- we can “read” the room and invite comments from those that have been silent for a while
- we can set ground rules about argumentation and debate, personal attacks, etc (Aspiration Tech notes on ground rules)
Other invitations rely on physical movement to engage those that otherwise might not speak. Three examples:
- we can do brainstorms that get people up and moving around Post-It notes on a big wall
- we can change the physical dynamic by breaking a larger group into smaller ones
- we can offer movement by running a spectrogram to gauge diversity of opinions on a controversial topic (Aspiration Tech spectrogram notes, P2PU-course spectrogram notes)
- we can offer the construction of a collaborative object that symbolizes the theme and is an output of the meeting or workshop
- we can create short opportunities to make something small that explores a topic, coupled with a short window to share what was made with peers (we do this a lot in our Data Therapy workshops)
- The “Maker” movement – Obviously these folks are using the process of making and sharing to build community.
- Tactical Technology Collective – Their events invariably have hands on components with an artistic approach, but at the InfoActivism Camp 2014 I found it to be on the periphery.
- Discotechs – I’ve recently learned more abut this model from my colleague Sasha Costanza-Chock. I understand they historically integrate the collaborative construction of a disco ball as a centerpiece activity, and their philosophy looks like it centrally integrates creative activities where you make things.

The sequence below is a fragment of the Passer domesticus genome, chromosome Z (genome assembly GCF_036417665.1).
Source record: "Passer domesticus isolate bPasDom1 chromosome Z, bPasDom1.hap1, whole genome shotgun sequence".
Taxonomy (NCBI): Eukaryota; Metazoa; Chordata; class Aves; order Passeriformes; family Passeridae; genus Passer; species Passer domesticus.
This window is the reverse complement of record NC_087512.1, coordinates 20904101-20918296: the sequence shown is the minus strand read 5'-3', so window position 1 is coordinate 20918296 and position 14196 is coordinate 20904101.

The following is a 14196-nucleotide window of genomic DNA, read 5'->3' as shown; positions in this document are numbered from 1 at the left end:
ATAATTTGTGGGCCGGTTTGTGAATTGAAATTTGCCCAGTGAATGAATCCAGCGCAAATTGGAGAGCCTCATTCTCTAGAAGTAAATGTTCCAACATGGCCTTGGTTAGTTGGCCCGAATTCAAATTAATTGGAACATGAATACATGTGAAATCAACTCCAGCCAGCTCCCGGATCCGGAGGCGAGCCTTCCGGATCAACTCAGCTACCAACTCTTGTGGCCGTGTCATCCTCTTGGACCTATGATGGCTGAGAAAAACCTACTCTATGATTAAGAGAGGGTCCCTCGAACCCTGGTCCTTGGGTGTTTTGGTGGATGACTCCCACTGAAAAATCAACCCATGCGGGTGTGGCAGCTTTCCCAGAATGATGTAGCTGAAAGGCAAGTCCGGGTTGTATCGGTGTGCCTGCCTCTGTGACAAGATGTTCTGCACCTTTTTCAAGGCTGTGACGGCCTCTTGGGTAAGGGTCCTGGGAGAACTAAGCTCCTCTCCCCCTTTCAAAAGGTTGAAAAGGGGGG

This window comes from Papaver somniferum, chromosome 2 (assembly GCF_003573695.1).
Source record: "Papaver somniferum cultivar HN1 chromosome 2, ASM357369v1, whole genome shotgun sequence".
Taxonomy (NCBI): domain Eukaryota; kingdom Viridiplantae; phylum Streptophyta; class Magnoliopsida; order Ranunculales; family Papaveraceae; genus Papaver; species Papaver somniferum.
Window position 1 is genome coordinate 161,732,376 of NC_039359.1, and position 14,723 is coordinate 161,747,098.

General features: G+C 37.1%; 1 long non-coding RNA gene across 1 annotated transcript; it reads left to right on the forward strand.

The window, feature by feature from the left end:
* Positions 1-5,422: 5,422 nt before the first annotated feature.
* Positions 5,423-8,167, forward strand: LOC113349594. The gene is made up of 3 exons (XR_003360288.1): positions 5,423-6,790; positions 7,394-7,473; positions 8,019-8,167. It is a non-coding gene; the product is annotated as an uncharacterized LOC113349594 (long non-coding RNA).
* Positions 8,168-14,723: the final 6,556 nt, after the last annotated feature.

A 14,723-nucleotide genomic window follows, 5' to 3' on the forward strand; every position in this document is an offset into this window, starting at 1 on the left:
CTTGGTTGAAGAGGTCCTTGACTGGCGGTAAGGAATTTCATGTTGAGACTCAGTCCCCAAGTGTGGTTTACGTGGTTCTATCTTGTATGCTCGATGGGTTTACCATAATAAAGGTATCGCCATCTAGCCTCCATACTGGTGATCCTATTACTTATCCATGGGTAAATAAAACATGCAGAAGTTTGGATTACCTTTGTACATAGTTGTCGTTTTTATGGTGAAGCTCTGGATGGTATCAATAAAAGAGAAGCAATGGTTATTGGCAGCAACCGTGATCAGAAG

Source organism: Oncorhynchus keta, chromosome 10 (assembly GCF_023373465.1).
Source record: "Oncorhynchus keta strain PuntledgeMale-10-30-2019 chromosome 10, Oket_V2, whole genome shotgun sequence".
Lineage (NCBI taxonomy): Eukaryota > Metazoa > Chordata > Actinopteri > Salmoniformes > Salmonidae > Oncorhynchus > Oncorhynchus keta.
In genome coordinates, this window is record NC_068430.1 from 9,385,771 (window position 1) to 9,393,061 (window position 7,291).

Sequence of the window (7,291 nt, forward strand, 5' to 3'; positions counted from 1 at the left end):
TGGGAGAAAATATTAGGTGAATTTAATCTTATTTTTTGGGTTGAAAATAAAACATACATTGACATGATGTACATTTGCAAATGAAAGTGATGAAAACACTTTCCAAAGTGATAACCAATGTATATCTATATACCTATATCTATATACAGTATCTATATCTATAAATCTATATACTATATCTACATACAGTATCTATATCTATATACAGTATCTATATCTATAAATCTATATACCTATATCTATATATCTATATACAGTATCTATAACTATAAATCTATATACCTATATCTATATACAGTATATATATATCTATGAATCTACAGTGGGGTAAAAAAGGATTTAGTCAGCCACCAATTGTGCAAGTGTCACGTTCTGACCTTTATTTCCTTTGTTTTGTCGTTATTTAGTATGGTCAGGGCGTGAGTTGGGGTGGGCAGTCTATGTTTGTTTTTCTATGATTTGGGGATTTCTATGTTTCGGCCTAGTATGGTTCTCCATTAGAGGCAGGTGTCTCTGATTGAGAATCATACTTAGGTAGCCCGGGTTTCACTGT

- IISC -The facilitative leadership training I attended included a short hands-on “challenge” involving cardboard tubes, tape, etc. It was integrated well into the topic of the training, and fun. The reflective discussion they led afterwards connected to many themes of the training.
- Connection Lab – My wife and Data Therapy collaborator Emily does amazing work offering collaborative arts activities as a community building activity for those working the world of public health.
- Team building – There is a large market of team building activities sold to businesses trying to focus on internal community; many of these involve creative activities.
- Arts therapy – I understand that the world of arts therapy uses the creative act to surface underlying issues and start difficult conversations
I’m looking forward to exploring these ideas more with people here at Civic Media, and if you’re interested let me know! Are “Making” events better? When we provide more invitations to make, are we making events better?
Notes: This is cross-posted to the Civic Media blog.